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For Grades 9-12 , week of Dec. 04, 2023

1. Great Shining Stars

The Kennedy Center for the Performing Arts was created 65 years ago to be a national cultural center, and named for President John F. Kennedy after he was assassinated in 1963. President Kennedy and First Lady Jacqueline Kennedy had been great supporters of the arts, and the center’s mission reflects that. It focuses on “reaching and connecting with artists, [while] inspiring and educating communities.” One of the ways the center does that each year is by honoring leaders in the performing arts for lifetime achievements. This year’s honorees are led by hip hop singer and actress Queen Latifah, African American singer Dionne Warwick, actor and comedian Billy Crystal, singer-songwriter Barry Gibb of the Bee Gees and opera star Renée Fleming. Latifah, who is 53, thought she might be a bit young to be named a Kennedy Center honoree, but then she reflected on the fact that her first album came out when she was just 19. “I guess I did start kind of young,” she said. “So maybe it’s right on time.” Who would you honor in the performing arts if you could make a choice? Would it be an actor, a singer, a dancer or TV star? In the newspaper or online, find and closely read stories about an artist you thinks deserves an honor for significant achievement. Use what you read to write a proposal for honoring this person, telling what they have contributed to their field and why that is significant. Share ideas and discuss as a class.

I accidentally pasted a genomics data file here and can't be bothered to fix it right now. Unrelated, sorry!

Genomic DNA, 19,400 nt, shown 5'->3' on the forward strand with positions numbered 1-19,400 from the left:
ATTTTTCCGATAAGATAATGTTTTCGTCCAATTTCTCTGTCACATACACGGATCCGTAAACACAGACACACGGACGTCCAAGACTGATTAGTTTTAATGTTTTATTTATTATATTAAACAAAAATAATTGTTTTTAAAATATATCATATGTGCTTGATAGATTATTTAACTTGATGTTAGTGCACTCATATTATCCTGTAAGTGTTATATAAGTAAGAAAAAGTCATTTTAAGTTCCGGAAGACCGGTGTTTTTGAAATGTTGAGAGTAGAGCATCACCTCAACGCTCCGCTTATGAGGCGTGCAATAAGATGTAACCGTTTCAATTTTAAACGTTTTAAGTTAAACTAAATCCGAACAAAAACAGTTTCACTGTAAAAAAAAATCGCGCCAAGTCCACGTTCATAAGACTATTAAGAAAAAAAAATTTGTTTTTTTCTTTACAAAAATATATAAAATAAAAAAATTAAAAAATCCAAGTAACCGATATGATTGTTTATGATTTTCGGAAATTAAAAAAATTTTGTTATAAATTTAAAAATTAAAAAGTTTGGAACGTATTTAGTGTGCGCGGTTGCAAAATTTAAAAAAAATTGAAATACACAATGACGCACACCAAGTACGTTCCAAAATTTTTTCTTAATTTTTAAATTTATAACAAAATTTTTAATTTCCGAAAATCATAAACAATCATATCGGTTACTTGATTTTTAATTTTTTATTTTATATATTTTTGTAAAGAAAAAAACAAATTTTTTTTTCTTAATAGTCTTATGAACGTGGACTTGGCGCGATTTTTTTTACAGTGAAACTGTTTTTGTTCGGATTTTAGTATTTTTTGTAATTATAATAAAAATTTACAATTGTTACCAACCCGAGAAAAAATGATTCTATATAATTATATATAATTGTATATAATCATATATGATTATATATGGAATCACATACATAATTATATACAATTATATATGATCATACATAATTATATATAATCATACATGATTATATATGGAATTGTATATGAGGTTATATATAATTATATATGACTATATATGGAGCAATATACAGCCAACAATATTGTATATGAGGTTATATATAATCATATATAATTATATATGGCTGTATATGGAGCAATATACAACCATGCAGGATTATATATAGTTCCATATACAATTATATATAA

2. Down-Low Arrest